Office 365 Excel Dynamic Arrays are great, but:

**What happens when you create a workbook with Dynamic Array Excel (Excel DA) and send it to someone who does not have Excel DA?**

**My free CheckDA tool allows you to check that the workbook you create using Excel DA will not cause problems when opened in prior Excel versions.**

The introduction of Dynamic Array formulas in Office 365 Excel (as of May 2019 only available to Office Insiders) has made a fundamental change to Excel formula behavior and syntax:

- In previous versions such as Excel 2013, Excel automatically used implicit intersection to select a single value from a range in many circumstances.
- In Office 365 Dynamic Array Excel 2016 (Excel DA), Excel treats all formulas as array formulas unless the implicit intersection operator @ is used, and single-cell dynamic array formulas will spill their arrays to surrounding cells.

**Forward Compatibility**

For workbooks authored in previous versions of Excel compatibility is good: implicit intersections will be silently converted to the new @ syntax.

**Backward Compatibility**

When workbooks authored in **Dynamic Array Excel (Excel DA)** are opened in previous Excel versions, in most cases the formulas will be silently converted to the old syntax (@ will be removed where possible, and spilling dynamic arrays converted to array (CSE) formulas).

**But it is possible to create formulas in Excel DA which cause difficulties when opened in previous versions.**

**CheckDA** is a free open-source VBA addin that can scan Excel DA formulas, highlight potential backward compatibility problems and optionally convert some problem formulas to more compatible versions.

## Backward Compatibility Problem Areas

**Unexpected @ in a formula producing =_xlfn.SINGLE()**

Excel will only remove @ from a formula where previous Excel versions would have used Implicit Intersection to return a single value from a Range or Named Range or function parameter.

You will be warned by Excel if you try to enter a formula with @ in an unexpected place, but it is still possible to create such a formula. An unexpected @ will create a _xlfn.SINGLE() in previous versions and will result in #Name when calculated.

For example =@A1 will be converted to =_xlfn.SINGLE(A1) because Excel cannot do Implicit Intersection on a single cell.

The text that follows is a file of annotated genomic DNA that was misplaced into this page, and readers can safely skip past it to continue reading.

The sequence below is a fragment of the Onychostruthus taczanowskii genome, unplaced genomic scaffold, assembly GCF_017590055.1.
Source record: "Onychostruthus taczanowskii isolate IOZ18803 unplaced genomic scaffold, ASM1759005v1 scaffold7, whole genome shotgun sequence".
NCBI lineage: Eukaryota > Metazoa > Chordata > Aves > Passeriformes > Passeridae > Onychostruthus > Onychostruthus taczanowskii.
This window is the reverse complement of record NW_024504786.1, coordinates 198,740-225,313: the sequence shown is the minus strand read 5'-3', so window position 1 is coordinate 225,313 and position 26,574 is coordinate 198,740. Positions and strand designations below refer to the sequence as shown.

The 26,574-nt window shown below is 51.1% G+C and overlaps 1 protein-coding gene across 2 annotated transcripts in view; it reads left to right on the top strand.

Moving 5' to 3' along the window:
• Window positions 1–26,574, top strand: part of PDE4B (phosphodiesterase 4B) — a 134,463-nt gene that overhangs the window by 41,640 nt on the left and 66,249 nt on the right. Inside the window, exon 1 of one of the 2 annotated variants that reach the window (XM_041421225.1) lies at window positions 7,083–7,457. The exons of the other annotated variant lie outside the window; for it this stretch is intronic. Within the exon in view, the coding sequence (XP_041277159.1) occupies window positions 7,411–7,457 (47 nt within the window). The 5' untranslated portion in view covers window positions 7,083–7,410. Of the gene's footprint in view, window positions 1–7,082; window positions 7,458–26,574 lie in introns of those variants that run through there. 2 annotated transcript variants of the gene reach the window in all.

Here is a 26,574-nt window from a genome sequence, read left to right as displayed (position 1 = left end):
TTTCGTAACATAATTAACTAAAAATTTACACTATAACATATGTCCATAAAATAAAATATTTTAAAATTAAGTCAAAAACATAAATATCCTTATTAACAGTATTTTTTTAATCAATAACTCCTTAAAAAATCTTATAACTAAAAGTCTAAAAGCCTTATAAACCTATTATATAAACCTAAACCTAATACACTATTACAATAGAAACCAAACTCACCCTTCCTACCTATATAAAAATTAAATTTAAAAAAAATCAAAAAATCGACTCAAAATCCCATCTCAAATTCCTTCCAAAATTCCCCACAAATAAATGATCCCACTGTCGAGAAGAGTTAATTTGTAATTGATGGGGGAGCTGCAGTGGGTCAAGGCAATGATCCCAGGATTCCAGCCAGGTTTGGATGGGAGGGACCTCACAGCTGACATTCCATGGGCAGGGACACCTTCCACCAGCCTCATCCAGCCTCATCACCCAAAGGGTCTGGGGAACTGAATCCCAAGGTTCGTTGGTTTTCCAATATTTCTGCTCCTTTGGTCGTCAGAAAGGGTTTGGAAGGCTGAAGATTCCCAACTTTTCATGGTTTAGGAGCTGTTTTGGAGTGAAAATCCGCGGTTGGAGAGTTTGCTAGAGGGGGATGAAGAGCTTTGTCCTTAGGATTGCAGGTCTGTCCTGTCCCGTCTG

**CheckDA** will flag such formulas as type** @**

**Formula containing a Spill Reference producing _xlfn_ANCHORARRAY()**

A formula reference to a dynamic array can use the spill reference suffix #. For example =SUM($B$3#) will SUM the entire dynamic array that starts in $B$3. Spill references get converted to _xlfn_ANCHORARRAY(Reference) in previous versions and will result in #Name when calculated.

**CheckDA** will flag such formulas as type **{#}**

**Unwanted Array Formulas (CSE) in previous versions**

Any formula that Excel DA thinks could return an array (even if it is actually only returning a single value) is converted to a CSE array formula in previous versions.

This may or may not produce a backward compatibility problem – you have to inspect these formulas carefully.

**CheckDA** flags these formulas as types:

**{1}**a single-cell non-spilling formula**#**An Excel DA Dynamic Array formula that is spilling or blocked (#Spill!) will be converted to a fixed CSE formula in previous Non-DA Excel versions such as Excel 2013.**{n}**a formula entered in Excel DA as a multi-cell CSE formula

## Using CheckDA

CheckDA is an open-source VBA XLAM addin.

**CheckDA only runs in Windows Office 365 Dynamic Array Excel.**

*To protect against accidental change CheckDA is protected with the password dm.*

**You can download the CheckDA addin from here.** The zip file contains the CheckDA.xlam and the CheckDa.docx Word document.

Install the CheckDA.XLAM file using Excel’s Addin Manager if you want it permanently installed, or just open the xlam workbook using Excel File Open if you only want to use it in the current Excel session. Once successfully installed you will see CheckDA available on the ribbon.

**Control-Shift-J** or clicking the Check DA Formulas button shows the Check DA form.

The form:

- Shows formulas in Non-DA Syntax
- Is Modeless (you can edit formulas while still showing the form)
- Is Resizeable
- At start-up scans
**the active worksheet**for unique formulas - At start-up filters out formulas with unexpected @ or Spill Ref or Spill or single-cell array formulas

### Restate Selected Formulas

Clicking the **Restate Selected Formulas **button will change any @ or {1} formulas selected in the form to more compatible syntax:

- @ formulas will have their unexpected @s removed.
- {1} formulas will be re-entered as non-array formulas.
- # Spill formulas and {#} Spill Ref formulas cannot be automatically restated.

### Undo Restate

Clicking the **Undo Restate** button will undo the restatement of any formulas restated in this session of CheckDA.

### Show Office 365 DA Syntax

This button toggles between showing the formulas in Non-DA syntax and Office 365 Dynamic Array syntax.

## Conclusion

**Please let me know of any bugs you find, and send me your improvement ideas and experiences with CheckDA.**